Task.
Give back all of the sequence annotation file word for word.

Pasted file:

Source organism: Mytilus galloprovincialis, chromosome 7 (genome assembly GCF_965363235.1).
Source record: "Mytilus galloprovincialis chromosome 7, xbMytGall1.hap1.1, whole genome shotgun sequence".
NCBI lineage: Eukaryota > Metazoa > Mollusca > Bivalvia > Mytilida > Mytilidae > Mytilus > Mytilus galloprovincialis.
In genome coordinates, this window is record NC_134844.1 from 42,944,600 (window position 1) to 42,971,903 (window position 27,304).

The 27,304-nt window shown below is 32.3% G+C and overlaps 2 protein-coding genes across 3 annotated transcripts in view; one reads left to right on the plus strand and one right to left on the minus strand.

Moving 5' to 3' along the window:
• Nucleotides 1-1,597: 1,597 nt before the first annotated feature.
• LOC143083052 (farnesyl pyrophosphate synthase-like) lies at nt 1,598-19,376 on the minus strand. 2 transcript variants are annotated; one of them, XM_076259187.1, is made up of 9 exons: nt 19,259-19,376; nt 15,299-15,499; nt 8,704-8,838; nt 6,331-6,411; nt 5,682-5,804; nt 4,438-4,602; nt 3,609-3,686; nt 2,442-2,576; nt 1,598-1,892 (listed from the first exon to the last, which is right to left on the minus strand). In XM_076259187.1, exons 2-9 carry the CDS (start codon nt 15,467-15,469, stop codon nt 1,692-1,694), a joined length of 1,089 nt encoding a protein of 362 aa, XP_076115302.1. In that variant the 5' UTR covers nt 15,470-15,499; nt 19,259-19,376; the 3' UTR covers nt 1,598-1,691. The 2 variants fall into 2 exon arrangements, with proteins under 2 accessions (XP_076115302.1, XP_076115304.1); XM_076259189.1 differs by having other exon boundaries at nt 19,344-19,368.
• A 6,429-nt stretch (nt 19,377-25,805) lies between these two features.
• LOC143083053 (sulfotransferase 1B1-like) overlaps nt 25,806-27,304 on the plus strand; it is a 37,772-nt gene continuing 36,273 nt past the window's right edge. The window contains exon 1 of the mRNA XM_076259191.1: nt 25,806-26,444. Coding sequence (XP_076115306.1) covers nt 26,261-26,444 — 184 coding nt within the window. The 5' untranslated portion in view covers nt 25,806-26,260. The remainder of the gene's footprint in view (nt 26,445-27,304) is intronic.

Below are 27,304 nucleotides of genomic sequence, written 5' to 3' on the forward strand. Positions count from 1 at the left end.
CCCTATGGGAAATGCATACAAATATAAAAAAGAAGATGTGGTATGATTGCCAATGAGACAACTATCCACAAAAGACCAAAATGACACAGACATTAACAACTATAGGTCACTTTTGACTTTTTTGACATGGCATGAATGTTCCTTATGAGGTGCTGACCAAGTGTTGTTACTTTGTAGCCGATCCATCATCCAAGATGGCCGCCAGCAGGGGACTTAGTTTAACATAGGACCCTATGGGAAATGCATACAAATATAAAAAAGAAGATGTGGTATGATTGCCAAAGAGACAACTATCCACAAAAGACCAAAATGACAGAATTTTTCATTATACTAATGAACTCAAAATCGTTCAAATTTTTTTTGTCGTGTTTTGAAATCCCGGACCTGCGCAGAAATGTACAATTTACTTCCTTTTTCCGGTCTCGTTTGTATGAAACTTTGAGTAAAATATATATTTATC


Source organism: Mytilus galloprovincialis, chromosome 7 (genome assembly GCF_965363235.1).
Source record: "Mytilus galloprovincialis chromosome 7, xbMytGall1.hap1.1, whole genome shotgun sequence".
NCBI lineage: Eukaryota > Metazoa > Mollusca > Bivalvia > Mytilida > Mytilidae > Mytilus > Mytilus galloprovincialis.
In genome coordinates, this window is record NC_134844.1 from 42,944,600 (window position 1) to 42,971,903 (window position 27,304).

The 27,304-nt window shown below is 32.3% G+C and overlaps 2 protein-coding genes across 3 annotated transcripts in view; one reads left to right on the plus strand and one right to left on the minus strand.

Moving 5' to 3' along the window:
• Nucleotides 1-1,597: 1,597 nt before the first annotated feature.
• LOC143083052 (farnesyl pyrophosphate synthase-like) lies at nt 1,598-19,376 on the minus strand. 2 transcript variants are annotated; one of them, XM_076259187.1, is made up of 9 exons: nt 19,259-19,376; nt 15,299-15,499; nt 8,704-8,838; nt 6,331-6,411; nt 5,682-5,804; nt 4,438-4,602; nt 3,609-3,686; nt 2,442-2,576; nt 1,598-1,892 (listed from the first exon to the last, which is right to left on the minus strand). In XM_076259187.1, exons 2-9 carry the CDS (start codon nt 15,467-15,469, stop codon nt 1,692-1,694), a joined length of 1,089 nt encoding a protein of 362 aa, XP_076115302.1. In that variant the 5' UTR covers nt 15,470-15,499; nt 19,259-19,376; the 3' UTR covers nt 1,598-1,691. The 2 variants fall into 2 exon arrangements, with proteins under 2 accessions (XP_076115302.1, XP_076115304.1); XM_076259189.1 differs by having other exon boundaries at nt 19,344-19,368.
• A 6,429-nt stretch (nt 19,377-25,805) lies between these two features.
• LOC143083053 (sulfotransferase 1B1-like) overlaps nt 25,806-27,304 on the plus strand; it is a 37,772-nt gene continuing 36,273 nt past the window's right edge. The window contains exon 1 of the mRNA XM_076259191.1: nt 25,806-26,444. Coding sequence (XP_076115306.1) covers nt 26,261-26,444 — 184 coding nt within the window. The 5' untranslated portion in view covers nt 25,806-26,260. The remainder of the gene's footprint in view (nt 26,445-27,304) is intronic.

Below are 27,304 nucleotides of genomic sequence, written 5' to 3' on the forward strand. Positions count from 1 at the left end.
CCCTATGGGAAATGCATACAAATATAAAAAAGAAGATGTGGTATGATTGCCAATGAGACAACTATCCACAAAAGACCAAAATGACACAGACATTAACAACTATAGGTCACTTTTGACTTTTTTGACATGGCATGAATGTTCCTTATGAGGTGCTGACCAAGTGTTGTTACTTTGTAGCCGATCCATCATCCAAGATGGCCGCCAGCAGGGGACTTAGTTTAACATAGGACCCTATGGGAAATGCATACAAATATAAAAAAGAAGATGTGGTATGATTGCCAAAGAGACAACTATCCACAAAAGACCAAAATGACAGAATTTTTCATTATACTAATGAACTCAAAATCGTTCAAATTTTTTTTGTCGTGTTTTGAAATCCCGGACCTGCGCAGAAATGTACAATTTACTTCCTTTTTCCGGTCTCGTTTGTATGAAACTTTGAGTAAAATATATATTTATC